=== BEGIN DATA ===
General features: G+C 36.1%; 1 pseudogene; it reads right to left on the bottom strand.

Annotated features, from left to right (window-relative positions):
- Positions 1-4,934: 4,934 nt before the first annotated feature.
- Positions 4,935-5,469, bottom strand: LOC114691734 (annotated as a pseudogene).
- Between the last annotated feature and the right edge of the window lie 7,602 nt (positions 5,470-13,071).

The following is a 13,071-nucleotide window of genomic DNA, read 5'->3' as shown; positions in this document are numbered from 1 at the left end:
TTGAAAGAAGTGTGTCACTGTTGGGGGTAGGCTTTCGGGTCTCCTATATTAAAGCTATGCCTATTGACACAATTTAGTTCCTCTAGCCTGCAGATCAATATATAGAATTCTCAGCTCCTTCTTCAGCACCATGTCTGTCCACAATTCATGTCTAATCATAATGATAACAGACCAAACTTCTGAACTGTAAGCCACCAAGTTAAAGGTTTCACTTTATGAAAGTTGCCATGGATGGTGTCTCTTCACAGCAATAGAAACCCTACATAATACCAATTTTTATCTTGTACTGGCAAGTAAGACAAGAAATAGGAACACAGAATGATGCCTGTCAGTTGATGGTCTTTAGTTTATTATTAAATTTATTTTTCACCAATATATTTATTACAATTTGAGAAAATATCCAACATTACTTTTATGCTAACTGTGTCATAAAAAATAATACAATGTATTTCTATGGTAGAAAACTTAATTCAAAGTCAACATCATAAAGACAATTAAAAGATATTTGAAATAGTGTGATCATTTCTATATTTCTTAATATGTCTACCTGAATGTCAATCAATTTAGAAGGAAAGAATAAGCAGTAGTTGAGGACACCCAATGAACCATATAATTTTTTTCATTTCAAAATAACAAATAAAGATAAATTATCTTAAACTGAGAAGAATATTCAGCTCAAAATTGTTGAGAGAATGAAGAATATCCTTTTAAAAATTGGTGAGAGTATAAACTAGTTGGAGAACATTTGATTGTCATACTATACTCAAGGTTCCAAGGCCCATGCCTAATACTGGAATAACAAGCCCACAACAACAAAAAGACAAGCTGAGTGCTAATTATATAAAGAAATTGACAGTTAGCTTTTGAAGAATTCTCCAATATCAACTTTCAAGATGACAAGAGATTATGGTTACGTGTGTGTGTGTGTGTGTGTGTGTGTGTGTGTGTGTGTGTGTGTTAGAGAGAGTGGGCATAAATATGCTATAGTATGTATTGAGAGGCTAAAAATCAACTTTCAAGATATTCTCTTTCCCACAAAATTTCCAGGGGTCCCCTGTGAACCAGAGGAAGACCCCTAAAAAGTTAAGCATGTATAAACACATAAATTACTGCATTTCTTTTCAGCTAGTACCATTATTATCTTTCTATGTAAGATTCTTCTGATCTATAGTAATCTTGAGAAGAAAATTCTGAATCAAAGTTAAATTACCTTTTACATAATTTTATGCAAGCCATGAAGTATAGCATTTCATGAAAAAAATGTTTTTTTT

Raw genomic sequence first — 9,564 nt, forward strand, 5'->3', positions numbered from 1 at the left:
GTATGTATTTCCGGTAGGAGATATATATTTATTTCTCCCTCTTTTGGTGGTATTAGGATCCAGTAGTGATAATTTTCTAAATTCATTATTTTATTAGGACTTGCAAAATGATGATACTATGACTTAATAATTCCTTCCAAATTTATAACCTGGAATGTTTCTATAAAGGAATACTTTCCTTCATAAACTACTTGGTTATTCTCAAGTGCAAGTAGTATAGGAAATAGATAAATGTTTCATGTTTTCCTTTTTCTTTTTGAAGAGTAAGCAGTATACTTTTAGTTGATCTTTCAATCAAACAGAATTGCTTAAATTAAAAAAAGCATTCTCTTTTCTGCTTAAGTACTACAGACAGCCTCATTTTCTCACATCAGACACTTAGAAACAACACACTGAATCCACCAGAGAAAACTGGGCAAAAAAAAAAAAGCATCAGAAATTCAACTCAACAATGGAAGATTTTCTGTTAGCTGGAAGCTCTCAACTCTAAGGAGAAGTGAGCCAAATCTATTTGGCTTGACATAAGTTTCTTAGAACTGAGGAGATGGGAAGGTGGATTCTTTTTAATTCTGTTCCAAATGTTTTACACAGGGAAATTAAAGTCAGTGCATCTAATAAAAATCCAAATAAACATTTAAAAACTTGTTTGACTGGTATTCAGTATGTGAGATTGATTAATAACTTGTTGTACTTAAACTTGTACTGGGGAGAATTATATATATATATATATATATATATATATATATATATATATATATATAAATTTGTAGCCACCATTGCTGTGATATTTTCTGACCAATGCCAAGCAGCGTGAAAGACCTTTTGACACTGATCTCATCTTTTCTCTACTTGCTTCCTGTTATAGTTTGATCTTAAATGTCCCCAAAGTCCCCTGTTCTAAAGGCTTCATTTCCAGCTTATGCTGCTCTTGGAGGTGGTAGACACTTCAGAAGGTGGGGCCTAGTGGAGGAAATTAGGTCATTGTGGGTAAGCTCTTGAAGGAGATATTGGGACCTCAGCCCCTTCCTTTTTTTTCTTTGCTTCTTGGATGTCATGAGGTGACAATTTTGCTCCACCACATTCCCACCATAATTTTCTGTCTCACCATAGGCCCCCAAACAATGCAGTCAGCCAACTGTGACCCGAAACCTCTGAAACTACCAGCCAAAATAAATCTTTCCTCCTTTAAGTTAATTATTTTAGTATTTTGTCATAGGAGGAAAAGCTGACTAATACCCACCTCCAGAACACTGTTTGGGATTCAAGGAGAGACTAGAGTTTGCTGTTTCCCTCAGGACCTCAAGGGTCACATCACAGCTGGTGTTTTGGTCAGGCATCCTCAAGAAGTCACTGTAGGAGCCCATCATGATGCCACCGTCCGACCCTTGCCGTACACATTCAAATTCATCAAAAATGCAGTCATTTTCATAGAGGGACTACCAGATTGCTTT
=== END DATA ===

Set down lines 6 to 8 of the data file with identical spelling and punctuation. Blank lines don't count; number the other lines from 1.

The following is a 13,071-nucleotide window of genomic DNA, read 5'->3' as shown; positions in this document are numbered from 1 at the left end:
TTGAAAGAAGTGTGTCACTGTTGGGGGTAGGCTTTCGGGTCTCCTATATTAAAGCTATGCCTATTGACACAATTTAGTTCCTCTAGCCTGCAGATCAATATATAGAATTCTCAGCTCCTTCTTCAGCACCATGTCTGTCCACAATTCATGTCTAATCATAATGATAACAGACCAAACTTCTGAACTGTAAGCCACCAAGTTAAAGGTTTCACTTTATGAAAGTTGCCATGGATGGTGTCTCTTCACAGCAATAGAAACCCTACATAATACCAATTTTTATCTTGTACTGGCAAGTAAGACAAGAAATAGGAACACAGAATGATGCCTGTCAGTTGATGGTCTTTAGTTTATTATTAAATTTATTTTTCACCAATATATTTATTACAATTTGAGAAAATATCCAACATTACTTTTATGCTAACTGTGTCATAAAAAATAATACAATGTATTTCTATGGTAGAAAACTTAATTCAAAGTCAACATCATAAAGACAATTAAAAGATATTTGAAATAGTGTGATCATTTCTATATTTCTTAATATGTCTACCTGAATGTCAATCAATTTAGAAGGAAAGAATAAGCAGTAGTTGAGGACACCCAATGAACCATATAATTTTTTTCATTTCAAAATAACAAATAAAGATAAATTATCTTAAACTGAGAAGAATATTCAGCTCAAAATTGTTGAGAGAATGAAGAATATCCTTTTAAAAATTGGTGAGAGTATAAACTAGTTGGAGAACATTTGATTGTCATACTATACTCAAGGTTCCAAGGCCCATGCCTAATACTGGAATAACAAGCCCACAACAACAAAAAGACAAGCTGAGTGCTAATTATATAAAGAAATTGACAGTTAGCTTTTGAAGAATTCTCCAATATCAACTTTCAAGATGACAAGAGATTATGGTTACGTGTGTGTGTGTGTGTGTGTGTGTGTGTGTGTGTGTGTGTGTGTTAGAGAGAGTGGGCATAAATATGCTATAGTATGTATTGAGAGGCTAAAAATCAACTTTCAAGATATTCTCTTTCCCACAAAATTTCCAGGGGTCCCCTGTGAACCAGAGGAAGACCCCTAAAAAGTTAAGCATGTATAAACACATAAATTACTGCATTTCTTTTCAGCTAGTACCATTATTATCTTTCTATGTAAGATTCTTCTGATCTATAGTAATCTTGAGAAGAAAATTCTGAATCAAAGTTAAATTACCTTTTACATAATTTTATGCAAGCCATGAAGTATAGCATTTCATGAAAAAAATGTTTTTTTT

Raw genomic sequence first — 9,564 nt, forward strand, 5'->3', positions numbered from 1 at the left: